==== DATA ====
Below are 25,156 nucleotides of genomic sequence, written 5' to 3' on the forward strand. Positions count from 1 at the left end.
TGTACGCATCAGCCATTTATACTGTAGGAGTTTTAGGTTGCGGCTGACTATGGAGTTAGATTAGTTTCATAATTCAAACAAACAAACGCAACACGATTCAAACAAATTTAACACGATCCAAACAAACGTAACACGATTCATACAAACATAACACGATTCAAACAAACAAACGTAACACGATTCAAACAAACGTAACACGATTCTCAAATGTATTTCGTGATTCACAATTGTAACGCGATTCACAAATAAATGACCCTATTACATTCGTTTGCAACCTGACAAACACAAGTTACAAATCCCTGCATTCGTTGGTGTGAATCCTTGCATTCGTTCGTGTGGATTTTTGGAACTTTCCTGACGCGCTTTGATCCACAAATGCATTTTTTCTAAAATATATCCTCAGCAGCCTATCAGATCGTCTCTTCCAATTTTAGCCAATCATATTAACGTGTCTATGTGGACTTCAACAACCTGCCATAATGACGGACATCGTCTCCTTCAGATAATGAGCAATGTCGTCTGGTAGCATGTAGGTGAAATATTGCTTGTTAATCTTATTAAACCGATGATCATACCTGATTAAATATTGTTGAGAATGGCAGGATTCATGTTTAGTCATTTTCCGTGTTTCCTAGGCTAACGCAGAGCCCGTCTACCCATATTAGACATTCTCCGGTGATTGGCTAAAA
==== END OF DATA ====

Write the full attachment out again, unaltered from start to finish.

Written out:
Below are 25,156 nucleotides of genomic sequence, written 5' to 3' on the forward strand. Positions count from 1 at the left end.
TGTACGCATCAGCCATTTATACTGTAGGAGTTTTAGGTTGCGGCTGACTATGGAGTTAGATTAGTTTCATAATTCAAACAAACAAACGCAACACGATTCAAACAAATTTAACACGATCCAAACAAACGTAACACGATTCATACAAACATAACACGATTCAAACAAACAAACGTAACACGATTCAAACAAACGTAACACGATTCTCAAATGTATTTCGTGATTCACAATTGTAACGCGATTCACAAATAAATGACCCTATTACATTCGTTTGCAACCTGACAAACACAAGTTACAAATCCCTGCATTCGTTGGTGTGAATCCTTGCATTCGTTCGTGTGGATTTTTGGAACTTTCCTGACGCGCTTTGATCCACAAATGCATTTTTTCTAAAATATATCCTCAGCAGCCTATCAGATCGTCTCTTCCAATTTTAGCCAATCATATTAACGTGTCTATGTGGACTTCAACAACCTGCCATAATGACGGACATCGTCTCCTTCAGATAATGAGCAATGTCGTCTGGTAGCATGTAGGTGAAATATTGCTTGTTAATCTTATTAAACCGATGATCATACCTGATTAAATATTGTTGAGAATGGCAGGATTCATGTTTAGTCATTTTCCGTGTTTCCTAGGCTAACGCAGAGCCCGTCTACCCATATTAGACATTCTCCGGTGATTGGCTAAAA